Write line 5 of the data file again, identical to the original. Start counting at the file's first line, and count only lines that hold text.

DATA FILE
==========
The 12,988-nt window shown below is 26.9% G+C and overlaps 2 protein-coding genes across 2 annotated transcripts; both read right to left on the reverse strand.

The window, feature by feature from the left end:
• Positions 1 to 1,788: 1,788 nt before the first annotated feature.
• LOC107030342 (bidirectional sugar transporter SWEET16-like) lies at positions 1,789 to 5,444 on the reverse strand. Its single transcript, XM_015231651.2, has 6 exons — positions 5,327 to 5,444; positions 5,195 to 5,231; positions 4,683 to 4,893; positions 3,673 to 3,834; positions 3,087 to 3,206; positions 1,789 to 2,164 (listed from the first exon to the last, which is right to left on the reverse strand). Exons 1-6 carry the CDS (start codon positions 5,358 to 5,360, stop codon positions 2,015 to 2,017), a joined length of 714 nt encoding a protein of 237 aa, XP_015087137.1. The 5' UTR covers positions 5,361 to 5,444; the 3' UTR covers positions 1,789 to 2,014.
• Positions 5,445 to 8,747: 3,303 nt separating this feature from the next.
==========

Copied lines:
• Positions 5,445 to 8,747: 3,303 nt separating this feature from the next.